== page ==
Nuclear Energy in the States: An Outlook for 2016 and Beyond
Nuclear energy has provided commercial electricity generation in the United States since 1957, when a plant in Shippingport, Penn., came online.1 Between 1966 and 1977, 75 nuclear reactors were built in the U.S. However, a combination of escalating costs and increasing safety and environmental concerns halted almost all construction of new nuclear reactors in the U.S. after 1978.2
While more than 30 years have passed since the last nuclear reactor was constructed in this country, some states are taking an increased interest in nuclear power. Currently, there are 100 operating commercial nuclear reactors in the U.S., which generate about 19 percent of the country’s electricity.3 In 2012, the Nuclear Regulatory Commission issued licenses for the Vogtle Electric Generating Plant Units 3 and 4, both located in Georgia, and for the Virgil C. Summer Nuclear Station Units 2 and 3 in South Carolina. An additional license was issued on May 1, 2015, for the Enrico Fermi Nuclear Plant Unit 3, located in Michigan.4
After suspending construction of Unit 2 of the Watts Bar Nuclear Power Plant located in southeastern Tennessee in 1985, the Tennessee Valley Authority was issued a full power facility operating license on Oct. 22, 2015. Unit 1 of the Watts Bar Plant was the last power reactor to be licensed in the U.S., after being issued a full operating license in 1996.5
While the future of nuclear energy is uncertain, the construction of the first new reactors in decades and the continuing need to reduce greenhouse gas emissions is leading to an increased interest in nuclear energy.
Currently, 30 states have at least one nuclear reactor.6 However, 15 states currently place restrictions on the construction of new nuclear power facilities. Minnesota bans the construction of new nuclear reactors statewide,7 while New York bans construction only in a certain area of the state.8
The remaining states require that certain conditions be met before the construction of a nuclear reactor is approved. In the majority of states with restrictions, the state requires that an adequate, federally licensed disposal facility must be operational prior to the approval of any new reactors. California requires a federally approved, technologically feasible fuel reprocessing plant to be built and operational. Other states, such as Maine, Montana, Oregon, Rhode Island and Vermont, require legislative or voter approval in order to site a nuclear power plant. Additionally, West Virginia and Massachusetts require that the construction of a nuclear power plant be economically feasible for ratepayers.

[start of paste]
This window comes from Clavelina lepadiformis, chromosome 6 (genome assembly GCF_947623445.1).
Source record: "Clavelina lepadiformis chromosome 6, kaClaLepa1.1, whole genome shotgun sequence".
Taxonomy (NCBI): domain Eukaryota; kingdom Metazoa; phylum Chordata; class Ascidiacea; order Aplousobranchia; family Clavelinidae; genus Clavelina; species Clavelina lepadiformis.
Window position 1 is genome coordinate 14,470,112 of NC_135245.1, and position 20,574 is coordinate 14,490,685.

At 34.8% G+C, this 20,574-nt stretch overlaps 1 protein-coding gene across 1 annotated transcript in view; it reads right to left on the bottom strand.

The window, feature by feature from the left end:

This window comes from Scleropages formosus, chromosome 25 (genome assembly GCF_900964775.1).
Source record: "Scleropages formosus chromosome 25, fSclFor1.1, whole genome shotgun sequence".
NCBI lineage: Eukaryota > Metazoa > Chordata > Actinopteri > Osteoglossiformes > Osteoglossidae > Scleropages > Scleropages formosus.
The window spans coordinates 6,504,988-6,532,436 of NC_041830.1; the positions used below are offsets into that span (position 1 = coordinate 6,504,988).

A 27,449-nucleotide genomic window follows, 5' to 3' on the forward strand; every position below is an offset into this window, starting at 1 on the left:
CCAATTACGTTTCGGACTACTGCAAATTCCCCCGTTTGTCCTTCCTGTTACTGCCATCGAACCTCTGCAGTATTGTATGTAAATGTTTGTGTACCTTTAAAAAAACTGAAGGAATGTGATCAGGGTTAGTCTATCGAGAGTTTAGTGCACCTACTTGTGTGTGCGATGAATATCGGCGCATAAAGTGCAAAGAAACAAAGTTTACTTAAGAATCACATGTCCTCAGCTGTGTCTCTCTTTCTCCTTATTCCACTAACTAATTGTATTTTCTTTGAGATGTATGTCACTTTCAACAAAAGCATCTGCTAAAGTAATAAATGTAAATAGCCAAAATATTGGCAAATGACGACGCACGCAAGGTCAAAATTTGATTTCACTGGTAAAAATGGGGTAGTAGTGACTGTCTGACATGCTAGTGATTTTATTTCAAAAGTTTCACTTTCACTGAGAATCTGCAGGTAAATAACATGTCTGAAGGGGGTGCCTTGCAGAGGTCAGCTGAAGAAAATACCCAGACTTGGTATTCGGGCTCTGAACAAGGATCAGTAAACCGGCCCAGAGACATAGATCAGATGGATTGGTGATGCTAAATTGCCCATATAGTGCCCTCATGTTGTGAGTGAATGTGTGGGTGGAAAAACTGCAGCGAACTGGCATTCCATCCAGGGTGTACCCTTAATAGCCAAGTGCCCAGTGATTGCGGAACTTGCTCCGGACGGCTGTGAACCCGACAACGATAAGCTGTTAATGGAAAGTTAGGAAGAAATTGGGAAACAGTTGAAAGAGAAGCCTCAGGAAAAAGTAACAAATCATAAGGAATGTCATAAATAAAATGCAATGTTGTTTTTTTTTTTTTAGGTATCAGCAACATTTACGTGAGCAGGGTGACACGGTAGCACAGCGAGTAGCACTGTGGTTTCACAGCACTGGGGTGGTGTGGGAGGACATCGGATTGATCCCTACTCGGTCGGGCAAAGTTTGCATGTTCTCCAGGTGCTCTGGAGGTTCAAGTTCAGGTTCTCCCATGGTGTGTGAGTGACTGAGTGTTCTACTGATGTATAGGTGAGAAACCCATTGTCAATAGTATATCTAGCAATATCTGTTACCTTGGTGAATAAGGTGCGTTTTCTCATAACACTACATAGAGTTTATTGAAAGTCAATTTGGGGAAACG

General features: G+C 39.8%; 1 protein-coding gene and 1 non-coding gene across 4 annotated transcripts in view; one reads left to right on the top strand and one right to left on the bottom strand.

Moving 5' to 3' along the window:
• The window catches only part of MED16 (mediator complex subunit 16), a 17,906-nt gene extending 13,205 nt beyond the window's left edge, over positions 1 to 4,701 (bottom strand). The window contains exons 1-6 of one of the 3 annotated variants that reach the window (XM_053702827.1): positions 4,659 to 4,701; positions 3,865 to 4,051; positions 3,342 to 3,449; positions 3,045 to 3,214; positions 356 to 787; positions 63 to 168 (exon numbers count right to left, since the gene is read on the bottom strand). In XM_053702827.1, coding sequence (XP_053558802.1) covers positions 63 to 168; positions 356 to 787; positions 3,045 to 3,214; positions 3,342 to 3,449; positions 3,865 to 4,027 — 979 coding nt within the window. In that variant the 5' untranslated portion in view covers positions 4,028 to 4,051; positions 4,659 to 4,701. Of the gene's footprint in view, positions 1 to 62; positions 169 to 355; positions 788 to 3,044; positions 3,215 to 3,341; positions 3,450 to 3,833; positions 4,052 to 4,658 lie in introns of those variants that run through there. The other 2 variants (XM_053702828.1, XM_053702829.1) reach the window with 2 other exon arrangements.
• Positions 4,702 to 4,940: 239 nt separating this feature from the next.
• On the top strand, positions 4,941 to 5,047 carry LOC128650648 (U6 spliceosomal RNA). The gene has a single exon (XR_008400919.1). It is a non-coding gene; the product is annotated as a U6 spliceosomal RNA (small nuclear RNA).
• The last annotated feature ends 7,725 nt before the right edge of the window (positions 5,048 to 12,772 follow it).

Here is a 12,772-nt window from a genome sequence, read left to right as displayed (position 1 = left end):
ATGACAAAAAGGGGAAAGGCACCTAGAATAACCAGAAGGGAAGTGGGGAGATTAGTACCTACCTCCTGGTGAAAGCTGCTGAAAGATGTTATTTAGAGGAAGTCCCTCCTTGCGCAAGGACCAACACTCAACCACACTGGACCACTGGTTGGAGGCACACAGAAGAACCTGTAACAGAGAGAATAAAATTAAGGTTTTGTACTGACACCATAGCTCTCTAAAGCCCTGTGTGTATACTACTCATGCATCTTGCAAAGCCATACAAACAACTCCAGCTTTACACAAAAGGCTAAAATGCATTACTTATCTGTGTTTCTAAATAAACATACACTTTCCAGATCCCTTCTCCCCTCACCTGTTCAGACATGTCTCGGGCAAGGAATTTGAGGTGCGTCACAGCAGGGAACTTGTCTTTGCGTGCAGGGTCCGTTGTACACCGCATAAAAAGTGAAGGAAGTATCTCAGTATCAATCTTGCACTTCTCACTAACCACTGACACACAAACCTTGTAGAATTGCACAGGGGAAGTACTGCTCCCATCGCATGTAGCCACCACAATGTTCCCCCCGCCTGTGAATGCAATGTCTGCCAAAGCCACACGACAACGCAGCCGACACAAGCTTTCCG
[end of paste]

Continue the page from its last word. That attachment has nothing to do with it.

Massachusetts has perhaps the most comprehensive requirements for constructing a new nuclear reactor facility. While voters must approve the construction and operation of any new reactors, the legislature also must find that a disposal facility exists, an emergency preparedness plan has been developed, emissions standards have been developed, a federally approved technology for dismantling and decommissioning the plant exists, and that the proposed plant offers the optimal means for meeting the energy needs of the state.9
On April 1, 2016, Wisconsin Gov. Scott Walker signed legislation into law repealing the state’s previous requirement that a nuclear facility could not be licensed until a disposal facility was available and it was found to be economically feasible for ratepayers.10 Both Kentucky11 and Illinois12 introduced legislation that would have repealed the restrictions on nuclear power in those states, but neither bill has passed at the time of this brief’s publication.
While new nuclear power plants are being constructed for the first time in decades, many state laws prohibit their construction until a permanent, federally approved disposal site is operational. In 2010, the U.S. stopped construction on Yucca Mountain, the disposal site selected in 1987 as the permanent disposal site for the country’s nuclear waste. Another location for a permanent disposal site has not been chosen, but the U.S. Department of Energy, or DOE, has noted that a solution to disposing of the spent nuclear fuel currently being stored at reactor sites will take decades to implement. DOE is currently working on an integrated nuclear waste management plan that includes consent-based siting. Public meetings on consent-based siting are currently being hosted by DOE at locations across the country.13
In light of increasing concerns regarding carbon emissions and rising electricity costs, some states are building new reactors and other have released, or attempted to release, restrictions on construction. As the federal government pursues a more diverse nuclear strategy that includes interim storage facilities, geological testing and consent-based siting, and as nuclear waste continues to be generated in the states, policymakers will continue to address issues associated with nuclear power and the waste it generates.
1 U.S. Department of Energy, “The History of Nuclear Energy."
2 Ahearne, John F., et al. “The Future of Nuclear Power in the United States” (February 2012).
3 United States Nuclear Regulatory Commission, “Operating Reactors.”
⁴ U.S. Nuclear Regulatory Commission, “Combined License Holders for New Reactors.”
⁵ U.S. Nuclear Regulatory Commission, “Watts Bar Unit 2 Reactivation.”
⁶ Union of Concerned Scientists, “U.S. Nuclear Power Plants.”
⁷ M.S.A. 216B.243
⁸ McKinney’s Public Authorities Law §1020-t.
9 M.G.L.A. 164 App. §3-3.
10 WI A 384 (2015), repealing W.S.A. 196.493.
11 Ky. SB 89 (2015).
12 Ill. HB 4542 (2015).
13 U.S. Department of Energy, “Consent-Based Siting.”
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